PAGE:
Skip to main content Skip to navigation


Growing Degree Days

In-season grapevine development is strongly influenced by air temperature.  Growing Degree Days (GDD) is a useful unit to measure temperature in the growing sesaon. The summation of daily GDD units can be used for a variety of things: comparing one region to another, comparing one season to another, and predicting important stages in vine development (bloom, veraison, and maturity).

GDD is calculated from a base temperature, can be in °F or °C, and can be summed over different periods of time.  Washington State University calculates all GDD in °F, with a base temperature for grapes at 50 °F. We calculate season total GDD from April 1 through October 31.

Below are charts of accumulated GDD for the Yakima Valley for the current season, and for long-term average GDD across AVAs in Washington. All data is from AgWeatherNet. You can use AgWeatherNet to create your own, station-specific GDD charts.

2024 Cumulative GDD – Yakima Valley AVA


Long-term Average Cumulative GDD – All AVAs

Curious as to which stations we use to represent different AVAs in the state?

Download our AVA and weather station list:  AVA-Weather-Station-List (.pdf)



Precipitation is critical in replenishing winter soil moisture in irrigated eastern Washington. See the annual precipitation record for the Yakima Valley AVA below, and how it compares to the long-term average.  For precipitation values for other locations in the state please visit AgWeatherNet.

Current Year Cumulative Precipitation – Yakima Valley AVA


Long-term Average Cumulative Precipitation – All AVAs

Curious as to which stations we use to represent different AVAs in the state?

Download our AVA and weather station list:  AVA-Weather-Station-List (.pdf)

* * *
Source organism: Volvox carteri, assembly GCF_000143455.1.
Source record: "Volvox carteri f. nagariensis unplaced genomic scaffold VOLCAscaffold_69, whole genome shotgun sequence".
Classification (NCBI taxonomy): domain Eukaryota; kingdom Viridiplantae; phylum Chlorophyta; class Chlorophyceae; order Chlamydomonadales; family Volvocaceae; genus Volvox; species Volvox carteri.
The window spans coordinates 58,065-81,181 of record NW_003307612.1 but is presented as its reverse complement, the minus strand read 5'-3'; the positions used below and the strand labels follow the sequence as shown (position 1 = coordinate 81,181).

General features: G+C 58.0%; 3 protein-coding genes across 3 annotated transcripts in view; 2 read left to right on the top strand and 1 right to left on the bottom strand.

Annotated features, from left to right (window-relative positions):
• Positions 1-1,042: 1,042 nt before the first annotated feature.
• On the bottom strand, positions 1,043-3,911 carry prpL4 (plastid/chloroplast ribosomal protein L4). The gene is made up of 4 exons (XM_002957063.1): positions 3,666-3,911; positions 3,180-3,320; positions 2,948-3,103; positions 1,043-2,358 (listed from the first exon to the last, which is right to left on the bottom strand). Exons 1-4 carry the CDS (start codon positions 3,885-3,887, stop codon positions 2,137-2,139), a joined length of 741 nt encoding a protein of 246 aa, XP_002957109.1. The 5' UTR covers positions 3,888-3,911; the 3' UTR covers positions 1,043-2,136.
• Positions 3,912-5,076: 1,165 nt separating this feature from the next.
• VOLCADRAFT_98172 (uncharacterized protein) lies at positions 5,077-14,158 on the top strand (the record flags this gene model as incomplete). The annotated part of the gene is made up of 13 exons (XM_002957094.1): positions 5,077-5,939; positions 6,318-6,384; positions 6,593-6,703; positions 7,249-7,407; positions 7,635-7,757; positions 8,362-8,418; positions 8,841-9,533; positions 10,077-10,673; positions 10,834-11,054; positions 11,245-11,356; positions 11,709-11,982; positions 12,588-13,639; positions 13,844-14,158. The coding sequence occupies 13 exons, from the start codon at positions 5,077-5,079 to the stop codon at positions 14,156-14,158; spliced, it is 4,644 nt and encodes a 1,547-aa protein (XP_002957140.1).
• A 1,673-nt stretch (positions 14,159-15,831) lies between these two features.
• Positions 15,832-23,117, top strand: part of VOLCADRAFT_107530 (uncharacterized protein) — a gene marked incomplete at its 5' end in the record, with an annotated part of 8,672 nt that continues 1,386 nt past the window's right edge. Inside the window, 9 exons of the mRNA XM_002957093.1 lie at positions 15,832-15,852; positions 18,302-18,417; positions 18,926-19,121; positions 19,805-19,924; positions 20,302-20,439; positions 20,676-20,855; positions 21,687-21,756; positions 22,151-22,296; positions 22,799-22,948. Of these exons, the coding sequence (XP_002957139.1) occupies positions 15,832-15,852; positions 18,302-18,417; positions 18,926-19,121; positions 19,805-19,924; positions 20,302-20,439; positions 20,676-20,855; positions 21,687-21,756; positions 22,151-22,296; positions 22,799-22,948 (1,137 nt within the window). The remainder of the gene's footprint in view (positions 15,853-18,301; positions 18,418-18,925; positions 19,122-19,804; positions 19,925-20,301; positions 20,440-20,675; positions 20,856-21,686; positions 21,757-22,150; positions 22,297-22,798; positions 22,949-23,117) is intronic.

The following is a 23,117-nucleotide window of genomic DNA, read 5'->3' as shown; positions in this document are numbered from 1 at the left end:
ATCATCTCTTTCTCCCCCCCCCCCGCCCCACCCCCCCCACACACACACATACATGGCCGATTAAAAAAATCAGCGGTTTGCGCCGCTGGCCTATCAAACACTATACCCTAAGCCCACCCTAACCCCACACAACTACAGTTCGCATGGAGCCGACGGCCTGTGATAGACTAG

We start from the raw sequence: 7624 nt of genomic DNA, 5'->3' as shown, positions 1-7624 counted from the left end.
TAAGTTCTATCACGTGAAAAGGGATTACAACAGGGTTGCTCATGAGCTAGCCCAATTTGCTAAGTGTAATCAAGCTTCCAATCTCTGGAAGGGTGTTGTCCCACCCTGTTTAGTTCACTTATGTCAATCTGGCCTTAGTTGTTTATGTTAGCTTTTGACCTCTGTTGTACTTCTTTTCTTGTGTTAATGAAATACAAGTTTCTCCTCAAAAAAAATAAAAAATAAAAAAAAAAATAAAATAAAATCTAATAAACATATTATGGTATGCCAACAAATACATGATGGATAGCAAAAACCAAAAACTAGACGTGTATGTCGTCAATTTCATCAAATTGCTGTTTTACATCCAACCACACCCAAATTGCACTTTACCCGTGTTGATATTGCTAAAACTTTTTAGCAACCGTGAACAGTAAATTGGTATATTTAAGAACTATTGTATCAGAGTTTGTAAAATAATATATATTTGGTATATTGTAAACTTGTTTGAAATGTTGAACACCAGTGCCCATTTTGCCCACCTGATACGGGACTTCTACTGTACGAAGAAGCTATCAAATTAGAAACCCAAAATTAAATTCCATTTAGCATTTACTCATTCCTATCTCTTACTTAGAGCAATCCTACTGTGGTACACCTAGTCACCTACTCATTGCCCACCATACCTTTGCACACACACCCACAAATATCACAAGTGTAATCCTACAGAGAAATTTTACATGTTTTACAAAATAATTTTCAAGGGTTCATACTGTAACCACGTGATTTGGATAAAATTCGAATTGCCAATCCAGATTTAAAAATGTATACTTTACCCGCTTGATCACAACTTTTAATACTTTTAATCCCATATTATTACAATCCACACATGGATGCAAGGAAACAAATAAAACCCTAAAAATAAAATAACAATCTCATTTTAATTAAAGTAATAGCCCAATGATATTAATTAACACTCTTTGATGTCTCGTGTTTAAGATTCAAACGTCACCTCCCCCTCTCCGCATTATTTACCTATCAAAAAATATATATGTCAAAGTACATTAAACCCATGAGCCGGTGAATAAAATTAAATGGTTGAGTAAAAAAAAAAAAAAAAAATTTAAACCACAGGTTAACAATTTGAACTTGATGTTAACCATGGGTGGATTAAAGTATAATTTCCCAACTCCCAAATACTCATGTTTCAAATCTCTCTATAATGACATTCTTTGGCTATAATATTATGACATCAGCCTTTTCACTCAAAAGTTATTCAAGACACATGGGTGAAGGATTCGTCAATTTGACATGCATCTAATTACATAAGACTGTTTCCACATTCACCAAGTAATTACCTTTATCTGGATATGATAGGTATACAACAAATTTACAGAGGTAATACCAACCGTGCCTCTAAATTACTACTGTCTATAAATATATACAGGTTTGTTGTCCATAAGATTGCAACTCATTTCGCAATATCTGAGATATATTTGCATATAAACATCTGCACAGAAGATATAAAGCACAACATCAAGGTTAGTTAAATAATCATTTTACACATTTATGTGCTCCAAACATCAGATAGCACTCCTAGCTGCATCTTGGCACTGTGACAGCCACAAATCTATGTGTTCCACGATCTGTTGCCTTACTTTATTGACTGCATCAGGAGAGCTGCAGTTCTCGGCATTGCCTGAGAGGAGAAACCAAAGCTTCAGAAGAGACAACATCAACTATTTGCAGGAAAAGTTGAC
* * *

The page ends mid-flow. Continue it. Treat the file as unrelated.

Evapotranspiration (ET) is a measurement of the amount of soil water lost to the atmosphere via evaporation from the ground surface and from the plant leaves. The latter process is also called transpiration.

There are several ways to calculate and present ET. It is important to understand their distinction if you are using ET to determine irrigation needs. See our webpage on Irrigation for more information on irrigating wine grapes in Washington.

Evapotranspiration Values:

  • Epan: A measured value of how much water was evaporated from an open pan of water on a given day
  • ETo: A calcuated value using the Penman-Monteith equation and approximates an ‘open’ pan  or grass.
  • ETr: Also a calculated value that references alfalfa water use. ETr is typically 20% greater than ETo as alfalfa uses more water than grass.
  • ETc: A calculated, crop-specific value (crop evapotranspiration). ETc is calculated by multiplying ETo by a crop-specific coefficient (Kc).
    ETc = ETo*Kc

    • In cases where a crop demands a lot of water relative to grass, Kc will be greater than 1, if crop is more water efficient than grass, Kc will be less than 1.
    • Wine grapes are a fairly efficient plant in terms of water use, and their Kc is typically less than 0.8; but water needs change throughout the season.
    • Kc increases from 0 (budbreak) to 0.8 (fully developed canopy) and then remains constant until the leaves fall off. Kc for juice grapes changes from 0 to 1.1.

Long term average ETc – Yakima Valley AVA

Long term average Evapotranspiration Roza


Weather and Climate Information


Washington State University is very fortunate to have one of the best weather networks in the country.  AgWeatherNet (AWN) provides access to local weather stations from throughout Washington, in addition to providing access to some disease and pest models.  Send alerts to your email or phone, or download raw data straight to your computer.

Weather and Climate Maps and Forecasts